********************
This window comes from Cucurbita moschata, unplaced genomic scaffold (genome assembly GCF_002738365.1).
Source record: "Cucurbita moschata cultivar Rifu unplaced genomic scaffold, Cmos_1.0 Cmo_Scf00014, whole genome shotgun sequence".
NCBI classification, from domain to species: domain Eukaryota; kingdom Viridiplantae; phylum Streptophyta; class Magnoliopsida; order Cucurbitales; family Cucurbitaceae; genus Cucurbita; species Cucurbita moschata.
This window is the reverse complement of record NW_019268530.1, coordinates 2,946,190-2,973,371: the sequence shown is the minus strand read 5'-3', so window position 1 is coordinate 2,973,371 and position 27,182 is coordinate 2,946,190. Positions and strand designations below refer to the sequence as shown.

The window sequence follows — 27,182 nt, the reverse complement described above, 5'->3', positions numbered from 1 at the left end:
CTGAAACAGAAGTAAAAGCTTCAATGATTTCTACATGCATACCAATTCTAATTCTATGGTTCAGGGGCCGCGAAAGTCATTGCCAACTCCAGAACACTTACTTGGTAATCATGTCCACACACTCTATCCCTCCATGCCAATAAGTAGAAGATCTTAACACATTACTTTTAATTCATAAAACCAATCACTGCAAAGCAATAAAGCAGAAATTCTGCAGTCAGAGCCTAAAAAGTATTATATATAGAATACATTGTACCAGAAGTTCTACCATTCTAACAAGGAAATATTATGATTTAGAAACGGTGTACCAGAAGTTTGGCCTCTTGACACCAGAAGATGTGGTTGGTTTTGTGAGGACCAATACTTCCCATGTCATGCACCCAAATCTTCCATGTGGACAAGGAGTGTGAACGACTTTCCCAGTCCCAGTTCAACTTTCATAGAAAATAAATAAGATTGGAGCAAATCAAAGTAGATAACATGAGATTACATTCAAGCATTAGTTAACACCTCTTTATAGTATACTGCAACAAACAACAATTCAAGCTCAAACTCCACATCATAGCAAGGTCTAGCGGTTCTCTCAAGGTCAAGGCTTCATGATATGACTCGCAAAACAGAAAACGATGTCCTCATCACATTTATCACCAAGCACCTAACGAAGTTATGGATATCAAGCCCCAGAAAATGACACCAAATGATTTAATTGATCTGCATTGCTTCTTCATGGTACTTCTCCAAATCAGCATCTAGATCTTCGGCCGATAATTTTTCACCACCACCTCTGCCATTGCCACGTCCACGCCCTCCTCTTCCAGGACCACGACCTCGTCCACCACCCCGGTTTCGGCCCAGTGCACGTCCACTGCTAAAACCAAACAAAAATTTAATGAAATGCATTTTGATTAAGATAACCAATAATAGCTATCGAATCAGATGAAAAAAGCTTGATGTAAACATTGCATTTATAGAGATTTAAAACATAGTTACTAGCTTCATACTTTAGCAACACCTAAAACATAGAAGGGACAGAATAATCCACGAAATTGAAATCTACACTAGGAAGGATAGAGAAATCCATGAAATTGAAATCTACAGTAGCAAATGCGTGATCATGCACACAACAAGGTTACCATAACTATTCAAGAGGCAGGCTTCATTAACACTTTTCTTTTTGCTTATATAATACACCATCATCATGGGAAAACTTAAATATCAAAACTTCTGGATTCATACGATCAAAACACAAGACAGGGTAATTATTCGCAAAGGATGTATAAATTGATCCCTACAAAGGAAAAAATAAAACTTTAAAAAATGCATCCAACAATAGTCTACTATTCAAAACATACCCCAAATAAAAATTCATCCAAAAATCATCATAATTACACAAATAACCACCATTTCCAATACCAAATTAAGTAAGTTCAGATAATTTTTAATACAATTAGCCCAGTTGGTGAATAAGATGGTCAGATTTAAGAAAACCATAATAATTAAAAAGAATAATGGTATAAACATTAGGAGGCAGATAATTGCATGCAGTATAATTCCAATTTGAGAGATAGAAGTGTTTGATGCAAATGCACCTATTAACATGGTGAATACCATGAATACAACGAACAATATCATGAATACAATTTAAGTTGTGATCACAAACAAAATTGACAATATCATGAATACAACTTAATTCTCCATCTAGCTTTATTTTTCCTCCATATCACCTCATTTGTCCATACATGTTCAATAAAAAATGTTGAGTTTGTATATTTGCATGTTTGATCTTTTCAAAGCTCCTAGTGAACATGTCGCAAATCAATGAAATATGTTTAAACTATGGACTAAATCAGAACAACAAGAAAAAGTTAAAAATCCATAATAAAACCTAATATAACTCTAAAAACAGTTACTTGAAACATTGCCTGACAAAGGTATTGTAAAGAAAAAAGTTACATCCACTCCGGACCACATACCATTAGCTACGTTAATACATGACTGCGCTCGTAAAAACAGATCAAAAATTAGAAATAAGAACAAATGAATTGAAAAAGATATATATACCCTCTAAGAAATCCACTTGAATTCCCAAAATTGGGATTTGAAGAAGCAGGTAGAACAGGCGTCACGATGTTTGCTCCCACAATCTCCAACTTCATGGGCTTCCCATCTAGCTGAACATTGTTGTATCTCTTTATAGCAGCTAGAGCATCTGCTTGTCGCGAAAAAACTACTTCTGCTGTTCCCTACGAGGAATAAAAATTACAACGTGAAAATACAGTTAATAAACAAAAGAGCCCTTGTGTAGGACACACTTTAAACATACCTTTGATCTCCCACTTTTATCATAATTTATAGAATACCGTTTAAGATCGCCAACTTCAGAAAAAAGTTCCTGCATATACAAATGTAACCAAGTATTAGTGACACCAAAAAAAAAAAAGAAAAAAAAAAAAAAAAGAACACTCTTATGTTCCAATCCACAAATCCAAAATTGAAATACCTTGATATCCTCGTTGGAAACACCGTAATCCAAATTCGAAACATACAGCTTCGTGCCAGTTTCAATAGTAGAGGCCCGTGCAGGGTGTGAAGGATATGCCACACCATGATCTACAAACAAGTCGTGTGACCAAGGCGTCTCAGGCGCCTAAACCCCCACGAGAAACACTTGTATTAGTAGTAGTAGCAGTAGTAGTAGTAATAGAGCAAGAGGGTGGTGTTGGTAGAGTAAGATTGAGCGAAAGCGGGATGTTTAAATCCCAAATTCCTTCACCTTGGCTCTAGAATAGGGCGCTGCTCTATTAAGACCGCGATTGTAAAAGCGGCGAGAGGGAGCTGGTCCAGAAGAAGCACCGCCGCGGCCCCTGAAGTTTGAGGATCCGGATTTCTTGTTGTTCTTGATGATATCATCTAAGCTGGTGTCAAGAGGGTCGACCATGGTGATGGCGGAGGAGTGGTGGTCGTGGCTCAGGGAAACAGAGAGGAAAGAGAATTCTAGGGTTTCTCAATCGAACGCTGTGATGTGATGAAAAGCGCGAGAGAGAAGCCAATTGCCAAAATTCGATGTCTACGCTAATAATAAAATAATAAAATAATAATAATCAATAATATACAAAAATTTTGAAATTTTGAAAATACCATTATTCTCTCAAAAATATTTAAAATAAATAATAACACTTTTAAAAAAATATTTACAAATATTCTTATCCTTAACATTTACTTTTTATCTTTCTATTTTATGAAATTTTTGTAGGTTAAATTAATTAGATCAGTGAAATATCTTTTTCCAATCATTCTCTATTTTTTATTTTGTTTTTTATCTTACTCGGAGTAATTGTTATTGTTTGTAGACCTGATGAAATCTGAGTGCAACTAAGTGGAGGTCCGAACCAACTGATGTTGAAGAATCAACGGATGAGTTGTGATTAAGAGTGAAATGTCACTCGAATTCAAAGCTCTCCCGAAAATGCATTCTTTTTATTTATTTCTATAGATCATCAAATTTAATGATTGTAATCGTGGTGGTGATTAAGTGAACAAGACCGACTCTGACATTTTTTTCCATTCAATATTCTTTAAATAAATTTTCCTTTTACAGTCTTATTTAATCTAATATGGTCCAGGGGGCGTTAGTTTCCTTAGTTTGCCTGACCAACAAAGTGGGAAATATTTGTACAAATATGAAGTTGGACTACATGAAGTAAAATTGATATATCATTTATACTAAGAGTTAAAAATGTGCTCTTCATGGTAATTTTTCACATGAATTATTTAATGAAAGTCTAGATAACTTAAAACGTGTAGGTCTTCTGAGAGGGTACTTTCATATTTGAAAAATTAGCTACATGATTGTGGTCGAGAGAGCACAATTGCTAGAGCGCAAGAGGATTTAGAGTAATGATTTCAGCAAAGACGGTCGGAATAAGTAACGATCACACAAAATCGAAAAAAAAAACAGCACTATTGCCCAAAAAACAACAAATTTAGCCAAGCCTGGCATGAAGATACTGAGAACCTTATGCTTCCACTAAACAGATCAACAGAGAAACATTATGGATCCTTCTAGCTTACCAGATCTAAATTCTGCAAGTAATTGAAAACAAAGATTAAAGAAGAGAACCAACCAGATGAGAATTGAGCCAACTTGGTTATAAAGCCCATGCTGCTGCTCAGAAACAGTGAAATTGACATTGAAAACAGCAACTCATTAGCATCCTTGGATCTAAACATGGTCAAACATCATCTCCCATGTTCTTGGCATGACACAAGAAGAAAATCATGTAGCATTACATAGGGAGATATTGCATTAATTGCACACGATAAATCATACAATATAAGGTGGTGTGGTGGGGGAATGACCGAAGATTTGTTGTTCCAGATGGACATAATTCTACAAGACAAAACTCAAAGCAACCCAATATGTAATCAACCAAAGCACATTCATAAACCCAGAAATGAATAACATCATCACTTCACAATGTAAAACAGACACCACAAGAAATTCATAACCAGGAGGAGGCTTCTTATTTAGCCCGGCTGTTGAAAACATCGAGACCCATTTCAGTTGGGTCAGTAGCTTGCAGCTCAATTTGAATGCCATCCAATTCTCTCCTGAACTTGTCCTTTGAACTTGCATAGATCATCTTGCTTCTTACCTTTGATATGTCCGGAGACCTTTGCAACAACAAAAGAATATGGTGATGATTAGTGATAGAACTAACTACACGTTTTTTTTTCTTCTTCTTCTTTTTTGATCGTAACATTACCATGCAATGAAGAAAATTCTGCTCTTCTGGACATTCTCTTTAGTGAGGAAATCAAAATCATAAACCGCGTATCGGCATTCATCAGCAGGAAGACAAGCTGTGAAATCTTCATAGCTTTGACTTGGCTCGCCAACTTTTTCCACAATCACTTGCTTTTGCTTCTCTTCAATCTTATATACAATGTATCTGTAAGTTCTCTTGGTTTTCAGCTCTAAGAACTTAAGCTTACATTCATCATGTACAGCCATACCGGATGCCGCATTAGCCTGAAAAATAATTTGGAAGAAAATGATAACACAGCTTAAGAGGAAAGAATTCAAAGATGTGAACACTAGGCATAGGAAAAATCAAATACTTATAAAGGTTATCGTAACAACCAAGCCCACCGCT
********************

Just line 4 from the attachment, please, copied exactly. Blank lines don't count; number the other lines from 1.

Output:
This window is the reverse complement of record NW_019268530.1, coordinates 2,946,190-2,973,371: the sequence shown is the minus strand read 5'-3', so window position 1 is coordinate 2,973,371 and position 27,182 is coordinate 2,946,190. Positions and strand designations below refer to the sequence as shown.